The March jobs report showed that 196K new jobs were created. Last month's tepid report was revised up marginally. The three-month average is now 180K, in line with most of the last 18 months. The unemployment rate held steady at 3.8%. Wages slowed their rise.
Long-term interest rates rose a bit over the last week helping the yield curve move back to positive territory. The inversion of the 10yr note - 3-month t-bill has been a cause for investor anxiety the last 10 days or so.
JP Morgan US Equity Macro Update – at the risk of sounding like a broken record, not much has changed for the SPX. The upcoming CQ1 earnings season should be mixed w/soft Jan-Mar numbers but positive linearity and encouraging qualitative guidance (this has been the message from preannouncements over the last few weeks) – to the extent mgmt. teams speak of improving trends, investors will forgive messy CQ1 results. The question is what happens to ’19 and ’20 consensus EPS estimates – they’ve been drifting lower for months but that process should abate given improving global growth (while the elimination of tariffs could provide a minor boost). However, even though an upward growth inflection is occurring (as was evidenced in the Mar PMI/ISM data), this may only stabilize EPS estimates (at ~$168-170 for ’19 and ~$180-181 for ’20) rather than push them higher. Fed policy is a wildcard – in order for investors to begin adding turns to the PE on account of monetary accommodation, the Fed will need to become “irrationally dovish” but right now it seems quite responsible (if global growth does inflect higher and financial conditions continue to ease w/o the Fed re-pivoting back to a neutral or hawkish policy stance, this would place upward pressure on the PE but for now it isn’t clear whether this will happen). Bottom Line: being as generous as possible on EPS (using the 2020 consensus of ~$181) and assuming a healthy PE of 16x suggests the SPX will face a ceiling around ~2900. An “irresponsibly dovish” Fed could justify ~17x in which case the SPX would surpass 3K but even under that scenario (which is pretty best-case) the upside from here is only ~3.5%.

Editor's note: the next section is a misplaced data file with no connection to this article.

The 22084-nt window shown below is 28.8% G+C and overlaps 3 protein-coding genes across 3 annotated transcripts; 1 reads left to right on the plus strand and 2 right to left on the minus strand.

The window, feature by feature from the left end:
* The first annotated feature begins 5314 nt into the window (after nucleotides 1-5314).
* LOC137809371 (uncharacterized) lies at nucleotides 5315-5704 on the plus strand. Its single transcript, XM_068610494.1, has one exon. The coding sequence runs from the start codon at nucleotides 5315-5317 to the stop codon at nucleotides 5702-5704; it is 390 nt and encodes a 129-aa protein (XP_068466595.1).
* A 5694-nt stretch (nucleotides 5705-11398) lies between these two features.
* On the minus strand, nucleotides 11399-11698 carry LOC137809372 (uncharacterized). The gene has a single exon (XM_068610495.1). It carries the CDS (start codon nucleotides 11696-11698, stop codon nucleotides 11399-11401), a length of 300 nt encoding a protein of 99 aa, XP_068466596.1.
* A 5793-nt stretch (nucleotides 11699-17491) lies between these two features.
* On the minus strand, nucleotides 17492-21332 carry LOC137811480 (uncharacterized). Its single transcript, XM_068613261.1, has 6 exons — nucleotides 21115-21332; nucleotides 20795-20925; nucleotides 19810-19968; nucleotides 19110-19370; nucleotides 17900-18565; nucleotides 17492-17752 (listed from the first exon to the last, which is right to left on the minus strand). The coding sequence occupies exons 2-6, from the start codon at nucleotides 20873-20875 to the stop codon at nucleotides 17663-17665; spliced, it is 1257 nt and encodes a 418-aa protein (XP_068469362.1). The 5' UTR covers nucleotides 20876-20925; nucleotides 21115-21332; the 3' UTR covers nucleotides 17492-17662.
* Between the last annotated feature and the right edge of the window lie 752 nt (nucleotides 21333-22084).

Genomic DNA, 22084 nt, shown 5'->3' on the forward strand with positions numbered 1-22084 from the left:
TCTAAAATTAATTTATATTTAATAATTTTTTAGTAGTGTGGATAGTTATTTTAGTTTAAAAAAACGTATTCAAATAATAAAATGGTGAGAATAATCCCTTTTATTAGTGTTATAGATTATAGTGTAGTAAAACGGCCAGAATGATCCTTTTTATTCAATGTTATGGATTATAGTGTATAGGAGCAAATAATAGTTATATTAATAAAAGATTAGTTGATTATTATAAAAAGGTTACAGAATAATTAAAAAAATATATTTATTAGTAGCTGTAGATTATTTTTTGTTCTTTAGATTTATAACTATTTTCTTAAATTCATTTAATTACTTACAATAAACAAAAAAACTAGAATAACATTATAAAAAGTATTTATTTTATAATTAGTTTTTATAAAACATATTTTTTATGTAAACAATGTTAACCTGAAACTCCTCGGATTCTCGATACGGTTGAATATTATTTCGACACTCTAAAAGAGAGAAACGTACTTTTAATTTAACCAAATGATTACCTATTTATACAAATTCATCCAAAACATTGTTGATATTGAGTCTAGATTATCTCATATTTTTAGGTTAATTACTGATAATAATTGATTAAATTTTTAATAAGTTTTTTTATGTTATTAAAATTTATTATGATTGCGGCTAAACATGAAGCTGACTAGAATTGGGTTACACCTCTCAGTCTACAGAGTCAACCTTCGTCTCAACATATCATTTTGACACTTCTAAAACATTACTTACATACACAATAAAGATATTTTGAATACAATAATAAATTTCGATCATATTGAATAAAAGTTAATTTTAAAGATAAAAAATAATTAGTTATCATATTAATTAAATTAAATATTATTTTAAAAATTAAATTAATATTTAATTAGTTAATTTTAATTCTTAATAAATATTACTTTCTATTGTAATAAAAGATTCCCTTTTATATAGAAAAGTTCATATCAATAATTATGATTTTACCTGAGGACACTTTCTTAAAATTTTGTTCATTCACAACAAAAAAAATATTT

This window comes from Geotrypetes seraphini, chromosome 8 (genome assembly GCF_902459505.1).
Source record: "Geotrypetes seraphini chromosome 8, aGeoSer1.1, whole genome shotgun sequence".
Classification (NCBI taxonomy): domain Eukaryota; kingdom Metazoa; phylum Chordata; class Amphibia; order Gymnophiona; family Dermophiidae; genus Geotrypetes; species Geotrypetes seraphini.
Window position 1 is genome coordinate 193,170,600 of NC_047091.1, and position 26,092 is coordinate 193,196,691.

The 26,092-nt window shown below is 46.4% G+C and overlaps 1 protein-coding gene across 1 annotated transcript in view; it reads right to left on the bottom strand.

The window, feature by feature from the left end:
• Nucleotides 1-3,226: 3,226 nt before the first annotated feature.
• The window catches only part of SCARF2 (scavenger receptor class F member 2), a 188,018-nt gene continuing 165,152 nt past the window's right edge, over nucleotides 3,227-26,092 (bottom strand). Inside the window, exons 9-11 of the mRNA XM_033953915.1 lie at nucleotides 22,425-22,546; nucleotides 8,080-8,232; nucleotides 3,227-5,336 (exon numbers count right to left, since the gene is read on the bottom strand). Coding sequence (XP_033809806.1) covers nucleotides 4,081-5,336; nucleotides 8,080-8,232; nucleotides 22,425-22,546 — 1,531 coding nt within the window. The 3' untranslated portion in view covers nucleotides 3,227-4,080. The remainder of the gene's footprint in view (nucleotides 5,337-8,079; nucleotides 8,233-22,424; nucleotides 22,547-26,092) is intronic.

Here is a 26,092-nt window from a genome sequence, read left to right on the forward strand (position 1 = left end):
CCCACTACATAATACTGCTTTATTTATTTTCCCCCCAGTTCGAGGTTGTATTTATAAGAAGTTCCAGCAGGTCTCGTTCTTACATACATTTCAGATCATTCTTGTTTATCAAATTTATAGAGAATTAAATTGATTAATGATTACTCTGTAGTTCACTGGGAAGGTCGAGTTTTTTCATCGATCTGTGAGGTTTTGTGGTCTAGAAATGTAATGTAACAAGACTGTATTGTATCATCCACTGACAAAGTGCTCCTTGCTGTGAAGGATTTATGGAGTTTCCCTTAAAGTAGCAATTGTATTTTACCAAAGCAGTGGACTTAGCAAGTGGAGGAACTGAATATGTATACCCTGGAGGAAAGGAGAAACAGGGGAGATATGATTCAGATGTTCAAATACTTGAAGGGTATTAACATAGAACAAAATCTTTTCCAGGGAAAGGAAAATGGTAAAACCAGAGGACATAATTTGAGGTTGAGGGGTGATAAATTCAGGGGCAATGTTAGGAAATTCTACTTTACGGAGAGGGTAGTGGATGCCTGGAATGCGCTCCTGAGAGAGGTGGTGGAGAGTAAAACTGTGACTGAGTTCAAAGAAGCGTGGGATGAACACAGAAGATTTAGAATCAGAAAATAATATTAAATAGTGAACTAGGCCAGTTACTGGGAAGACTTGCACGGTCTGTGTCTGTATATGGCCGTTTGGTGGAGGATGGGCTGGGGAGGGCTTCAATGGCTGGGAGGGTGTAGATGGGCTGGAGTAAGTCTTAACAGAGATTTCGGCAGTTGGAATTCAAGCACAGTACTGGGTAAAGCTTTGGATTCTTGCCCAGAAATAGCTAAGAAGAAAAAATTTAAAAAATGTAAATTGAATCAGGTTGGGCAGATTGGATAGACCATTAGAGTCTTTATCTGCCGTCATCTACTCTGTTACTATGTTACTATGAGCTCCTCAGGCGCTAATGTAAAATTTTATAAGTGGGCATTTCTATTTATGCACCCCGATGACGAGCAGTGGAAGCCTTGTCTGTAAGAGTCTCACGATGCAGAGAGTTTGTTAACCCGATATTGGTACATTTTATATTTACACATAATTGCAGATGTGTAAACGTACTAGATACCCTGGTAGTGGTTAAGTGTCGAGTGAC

Overall, the markets and the economy appear to be recovering from the soft patch it had in the late fourth/early first quarters of this year. While GDP is likely to come in below 2% for the first quarter, the data suggests a re-acceleration this summer and/or back half of this year. Even to the point where the market- and thus the Fed- may believe another interest rate hike could be in the cards.
Closed-End Fund Analysis
EV Senior Income (EVF): +3% to $0.034 from $0.033.
EV Floating Rate Income (EFT): +2.7% to $0.076 from $0.074.
EV Sr Floating Rate (EFR): +2.7% to $0.077 from $0.075.
Delaware Div & Income (DDF): +2.1% to $0.0905 from $0.0886
Delaware Enhanced Global Div & Income (DEX): +2.03% to $0.0904 from $0.086.
EV Floating Rate Income+ (EFF): +1.2% to $0.084 from $0.083.
PIMCO High Income (PHK): -24% to $0.061331 from $0.080699.
PIMCO GlobalStkPLUS and Income (PGP): -23% to $0.09394 from $0.122.
Allianz Convertible and Income (NCZ): -21.7% to $0.045 from $0.0575.
PIMCO NY Muni Income (PNI): -21% to $0.040045 from $0.05069.
AllianzGlobal Convert and Income (NCV): -19.2% to $0.0525 from $0.065.
Templeton Global Income (GIM): -18.1% to 0.0336 from $0.041.
PIMCO NY Muni Income III (PYN): -16% to $0.03549 from $0.04225.
PIMCO Strategic Income (RCS): -15% to $0.0612 from $0.072.
PIMCO Muni Income III (PMX): -9% to $0.050733 from $0.05575.
PIMCO CA Muni Income III (PZC): -7% to $0.04185 from $0.045.
PIMCO NY Muni Income (NYSE:PNF): -7% to $0.05301 from $0.0703
Managed Distribution Policy
The fund adopted a managed distribution plan where they will shift the payout to a monthly payment at an annual rate of 6% (or 0.5% per month) of NAV for the remainder of this year. Starting in January of 2020, the fund is proposing to make monthly distributions at an annual rate of 6% based on the NAV on the close of business on the last business day of the previous year.
Our team wrote on this just a few weeks ago anticipating the change.
SabaBuying: MNE, EFF, VVR
SIT AssociatesBuying: JHSSelling: EGF, FMY
Just a reminder, DSU's tender offer expires in a little over a week. We recommend voting "YES". It's a small 5% tender that we don't expect to result in too much in the way of alpha. Still, the ability to get between 5% and 12% of your shares lifted at 98% of NAV giving you an almost 10% instantaneous gain is a good thing. On their prior 10% tender offer last year, the proration got you 22% of your shares lifted because so many people didn't vote "yes".
The discount at -11.26% is attractive given the portfolio. We are still constructive on floating rate despite the negative flows and the dovish pivot of the Fed. Yields are still at or near where high yield bonds trade and you get the upside if rates meander higher from here. 71% of the portfolio are term loans (floaters) with another 25% in high yield (fixed coupon) bonds.
One of the best aspects of this fund is the sector breakdown with technology and consumer non-cyclicals being the top industry types. Often we see funds that have 'communications' and 'energy' as the top industries which tends to give us pause.